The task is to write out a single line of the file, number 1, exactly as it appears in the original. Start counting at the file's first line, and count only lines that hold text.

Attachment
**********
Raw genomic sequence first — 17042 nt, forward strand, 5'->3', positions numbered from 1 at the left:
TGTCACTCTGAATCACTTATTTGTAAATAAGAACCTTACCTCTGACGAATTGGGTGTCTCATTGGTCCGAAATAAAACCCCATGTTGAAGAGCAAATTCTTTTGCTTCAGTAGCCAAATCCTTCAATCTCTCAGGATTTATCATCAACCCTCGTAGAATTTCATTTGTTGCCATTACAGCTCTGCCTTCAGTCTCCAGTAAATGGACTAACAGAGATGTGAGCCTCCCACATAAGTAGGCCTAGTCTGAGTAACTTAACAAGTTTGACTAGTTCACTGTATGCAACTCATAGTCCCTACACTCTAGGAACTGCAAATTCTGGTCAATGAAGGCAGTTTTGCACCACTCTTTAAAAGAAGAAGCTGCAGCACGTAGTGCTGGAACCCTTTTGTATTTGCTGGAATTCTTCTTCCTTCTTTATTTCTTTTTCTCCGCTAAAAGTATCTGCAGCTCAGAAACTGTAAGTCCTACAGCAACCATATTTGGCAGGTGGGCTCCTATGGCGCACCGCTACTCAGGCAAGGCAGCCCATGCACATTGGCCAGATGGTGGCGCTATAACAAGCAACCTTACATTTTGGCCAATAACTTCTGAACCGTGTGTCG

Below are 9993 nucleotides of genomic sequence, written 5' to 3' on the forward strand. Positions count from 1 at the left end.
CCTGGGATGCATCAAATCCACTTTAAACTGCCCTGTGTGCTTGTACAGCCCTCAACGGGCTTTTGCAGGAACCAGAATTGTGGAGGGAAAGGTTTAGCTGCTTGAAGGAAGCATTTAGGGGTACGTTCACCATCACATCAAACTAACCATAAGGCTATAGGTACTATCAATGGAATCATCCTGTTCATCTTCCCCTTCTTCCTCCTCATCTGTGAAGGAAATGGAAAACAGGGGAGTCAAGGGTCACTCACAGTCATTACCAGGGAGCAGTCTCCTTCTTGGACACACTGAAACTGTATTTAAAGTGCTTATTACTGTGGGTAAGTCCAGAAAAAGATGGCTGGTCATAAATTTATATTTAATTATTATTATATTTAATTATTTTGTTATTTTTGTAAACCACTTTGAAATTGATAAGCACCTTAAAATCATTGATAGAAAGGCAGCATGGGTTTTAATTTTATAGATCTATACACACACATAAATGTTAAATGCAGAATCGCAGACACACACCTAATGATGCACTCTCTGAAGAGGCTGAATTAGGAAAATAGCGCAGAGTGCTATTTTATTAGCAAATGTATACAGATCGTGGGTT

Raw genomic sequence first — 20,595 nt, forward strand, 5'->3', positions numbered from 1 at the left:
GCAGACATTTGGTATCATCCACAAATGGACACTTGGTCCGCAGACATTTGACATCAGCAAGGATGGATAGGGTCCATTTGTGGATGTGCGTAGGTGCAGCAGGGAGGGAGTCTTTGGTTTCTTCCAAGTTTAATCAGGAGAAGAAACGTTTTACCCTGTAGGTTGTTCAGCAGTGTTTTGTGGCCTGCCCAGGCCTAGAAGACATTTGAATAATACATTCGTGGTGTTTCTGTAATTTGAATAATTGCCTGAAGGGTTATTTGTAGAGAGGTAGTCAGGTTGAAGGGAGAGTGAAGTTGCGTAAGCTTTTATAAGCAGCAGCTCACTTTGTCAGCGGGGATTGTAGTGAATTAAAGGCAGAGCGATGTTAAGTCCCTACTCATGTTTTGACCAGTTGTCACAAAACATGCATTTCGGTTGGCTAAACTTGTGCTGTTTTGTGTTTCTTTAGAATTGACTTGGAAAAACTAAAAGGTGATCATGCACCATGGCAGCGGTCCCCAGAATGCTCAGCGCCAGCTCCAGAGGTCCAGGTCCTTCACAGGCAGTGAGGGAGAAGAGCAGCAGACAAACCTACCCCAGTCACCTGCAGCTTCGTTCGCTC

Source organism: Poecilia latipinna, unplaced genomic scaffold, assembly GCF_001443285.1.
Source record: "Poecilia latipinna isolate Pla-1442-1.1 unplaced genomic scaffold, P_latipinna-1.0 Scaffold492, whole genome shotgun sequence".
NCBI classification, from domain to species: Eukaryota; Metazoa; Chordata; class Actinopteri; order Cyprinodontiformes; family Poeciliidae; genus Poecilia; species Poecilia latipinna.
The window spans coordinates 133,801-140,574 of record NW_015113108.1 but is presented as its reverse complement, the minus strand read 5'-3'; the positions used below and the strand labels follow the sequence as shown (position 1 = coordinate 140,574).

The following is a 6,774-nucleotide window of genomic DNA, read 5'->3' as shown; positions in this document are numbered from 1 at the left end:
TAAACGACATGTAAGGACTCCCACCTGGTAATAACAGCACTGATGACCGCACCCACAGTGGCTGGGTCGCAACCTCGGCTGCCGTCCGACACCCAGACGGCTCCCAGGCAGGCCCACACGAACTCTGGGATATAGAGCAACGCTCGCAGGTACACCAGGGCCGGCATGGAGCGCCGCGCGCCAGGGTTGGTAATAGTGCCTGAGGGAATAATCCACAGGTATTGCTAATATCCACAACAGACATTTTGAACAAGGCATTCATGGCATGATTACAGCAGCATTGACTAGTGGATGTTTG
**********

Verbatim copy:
Raw genomic sequence first — 17042 nt, forward strand, 5'->3', positions numbered from 1 at the left: